What does all this have to do with writing or barbecue (the apparent focus of this blog)? I want to give people permission to be late. No matter what the creative endeavor, be it writing a picture book, or smoking a brisket, give yourself enough time. Just like I’ve had a brisket stall out on me for 5 hours (that means it just won’t get past 160 degrees to the ideal tender 190), I’ve had stories stall out on me for years, to be revived and loved later after spending time in the drawer. Some things just need to cook a little longer. It may not be ready when you wanted it, but giving it the time it needs will result in delicious writing or barbecue or whatever it is you create.

I heard this sentiment a lot at the conference. Here are some other nuggets that hold true for writing and barbecue, and what I took away from them:

Author/Illustrator Nina Laden: “If you don’t make mistakes, you won’t make anything.” (just keep working, even if it stinks).

Editor Connie Hsu on working as a red carpet journalist: “Angelina Jolie is like an alien. She just stares at you.” (if you're not following your path, you will feel alienated...or surrounded by aliens that look like Angelina Jolie)

Illustrator Kevin Atteberry: “I never say, ‘Oh shoot, I have to draw today’.” (do what you love and it won't feel like work)

Editor Connie Hsu: “I only like stories with dead animals…There are plenty of other editors who like their animals, you know, breathing." (there are no absolute rules in creative work)

Author Richard Peck video quote: “At some point in a novel, you have to grow- have an epiphany – and then act that out in the novel.” (be open to the aha! moments)

Author Ellen Hopkins: “Write those books that are scratching from the inside.” (feed yourself with the work. In barbecue that can be quite literal!)

And lastly, yet another quote from Ms. Hsu (can you tell I liked her?) when asked how long we could submit work to her: "Forever? I'm not going to give a deadline on creativity. Take the time you need."

Take your time. Be late if necessary. Remember: It pays to be late.

Friday, May 15, 2009

Smoked Turkey Soup with Fresh Baked French Bread

Yesterday we woke up to a Northwest spring day - grey, rainy, and that muffled quiet that feels like a giant blanket has been thrown over the world. A perfect day to make bread and soup.

Most of those of us of the barbecue religion have myriad baggies of leftover meats in the freezer. It's because it's just as easy to smoke large quantities of meats as one item. And because practice makes perfect. I had some smoked turkey just begging to be thrown in the pot with the many not-so-fresh-picked vegetables in the bin.

My son Xander decided we were making "Lemon-tongue bread", and, not knowing how to make that, we turned to Julia Child for her basic French bread recipe. I craved the crunchy exterior and soft inner chew of French bread. I knew Julia's recipe in The Way to Cook would serve it up right. She is (was) so thorough in her explanations. The key to French bread? Three risings. Good thing we started early.

We made the dough by hand (Julia's recipe calls for a food processor, but I can't find my dough hook. Xander likes to play with it), kneading it until smooth and elastic, and set it in a covered bowl on top of a warm oven.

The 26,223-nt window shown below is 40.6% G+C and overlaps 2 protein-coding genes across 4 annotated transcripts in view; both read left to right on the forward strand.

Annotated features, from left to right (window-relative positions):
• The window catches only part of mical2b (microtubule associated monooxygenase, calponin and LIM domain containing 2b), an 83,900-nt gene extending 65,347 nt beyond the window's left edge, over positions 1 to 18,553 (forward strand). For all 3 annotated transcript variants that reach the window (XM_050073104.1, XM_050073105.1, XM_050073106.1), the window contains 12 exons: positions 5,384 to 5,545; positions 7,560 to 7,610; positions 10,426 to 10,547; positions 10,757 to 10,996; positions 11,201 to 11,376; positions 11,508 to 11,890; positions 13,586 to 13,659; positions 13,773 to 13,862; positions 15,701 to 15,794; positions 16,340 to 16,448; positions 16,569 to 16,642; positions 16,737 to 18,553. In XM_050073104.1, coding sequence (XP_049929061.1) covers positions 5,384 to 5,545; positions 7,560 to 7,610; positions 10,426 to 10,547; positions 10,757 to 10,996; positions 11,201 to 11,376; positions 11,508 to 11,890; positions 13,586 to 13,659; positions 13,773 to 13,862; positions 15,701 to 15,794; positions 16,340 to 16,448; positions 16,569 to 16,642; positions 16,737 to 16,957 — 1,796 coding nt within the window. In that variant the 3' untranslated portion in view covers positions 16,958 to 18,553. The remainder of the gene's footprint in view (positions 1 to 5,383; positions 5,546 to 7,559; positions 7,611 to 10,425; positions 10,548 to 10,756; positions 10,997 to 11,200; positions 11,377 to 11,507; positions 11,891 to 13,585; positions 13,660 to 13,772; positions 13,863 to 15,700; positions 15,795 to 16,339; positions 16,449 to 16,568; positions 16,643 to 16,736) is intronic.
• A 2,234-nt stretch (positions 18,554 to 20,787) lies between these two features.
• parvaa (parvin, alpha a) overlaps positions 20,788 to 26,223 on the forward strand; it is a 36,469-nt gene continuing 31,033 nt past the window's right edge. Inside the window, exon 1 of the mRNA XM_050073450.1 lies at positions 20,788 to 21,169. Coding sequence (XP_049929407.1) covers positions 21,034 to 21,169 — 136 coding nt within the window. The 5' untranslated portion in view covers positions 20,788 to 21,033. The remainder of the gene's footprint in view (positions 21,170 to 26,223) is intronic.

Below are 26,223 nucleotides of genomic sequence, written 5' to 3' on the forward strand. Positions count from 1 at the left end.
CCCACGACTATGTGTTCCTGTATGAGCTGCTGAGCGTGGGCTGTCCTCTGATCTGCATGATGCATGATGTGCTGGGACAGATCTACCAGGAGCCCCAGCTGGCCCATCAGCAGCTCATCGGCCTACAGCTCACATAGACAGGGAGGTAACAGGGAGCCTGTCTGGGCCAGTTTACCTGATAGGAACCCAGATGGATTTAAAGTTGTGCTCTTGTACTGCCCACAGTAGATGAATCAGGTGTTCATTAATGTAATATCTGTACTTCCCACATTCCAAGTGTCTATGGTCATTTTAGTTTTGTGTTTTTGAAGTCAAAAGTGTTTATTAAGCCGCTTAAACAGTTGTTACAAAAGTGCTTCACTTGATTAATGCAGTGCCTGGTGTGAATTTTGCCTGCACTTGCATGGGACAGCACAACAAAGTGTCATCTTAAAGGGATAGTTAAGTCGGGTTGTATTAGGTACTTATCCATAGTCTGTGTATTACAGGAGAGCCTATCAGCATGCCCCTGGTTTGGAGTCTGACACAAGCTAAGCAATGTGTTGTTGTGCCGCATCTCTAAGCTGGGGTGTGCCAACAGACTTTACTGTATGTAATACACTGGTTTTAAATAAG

After it doubled, we punched it down (big fun for X), folded over and kneaded it again and set to rise. After punching it down a second time, we divided it into two loaves, kneading a bit more, and folding and pinching it into place. We dusted the bottom with cornmeal and let the loaves rise a bit more before baking. I don't have a bread baking stone so we baked it in our large cast iron pan.


I've made a vow to bake more bread. In part because the grocery store bread I like is now $5.99 a loaf. (!). It's also because baking bread is as good as any meditation and something I can do with a baby in the sling and a 3 year old. No resolutions here, like "I must bake bread once a week!", because that would surely nix any hopes of future bready yumness. Just "more often". And because my bread baking lately has been "next to never", I've already made good on my vow.

The soup was easy. I made a simple stock with the thigh bone, some onion ends, celery and carrots. After straining, I added new carrots, celery, leftover smoked turkey, some thyme, salt and pepper. When the loaves were on their third rise, I cooked off some rotini pasta to add to the soup at the end (otherwise it gets mushy).

You know what? By the time dinner was just about ready, the sun came out. We ran to the park to get some fresh air and shake off the rainy day. Daddy put the bread in to bake so when we came home good and hungry, everything was ready to eat. Mmmm.



Care to share your favorite soup or bread recipe? E-mail me and I'll post it sometime in the coming weeks: julierbq@q.com

Tuesday, May 12, 2009

New Menu: Keeping it fresh and finding new ways to reduce our footprint

We are excited about our new menu. Two new sides are hushpuppies and Island Slaw. Both of these sides are in She-Smoke, and we wanted to feature some of those recipes at Smokin' Pete's. In addition to our two new sides, we have a new sandwich - The Carolina Slow. Made traditionally, Our Slow Joe Pork is mopped and sauced with our Carolina Sour Sauce, topped with slaw, and served with hushpuppies.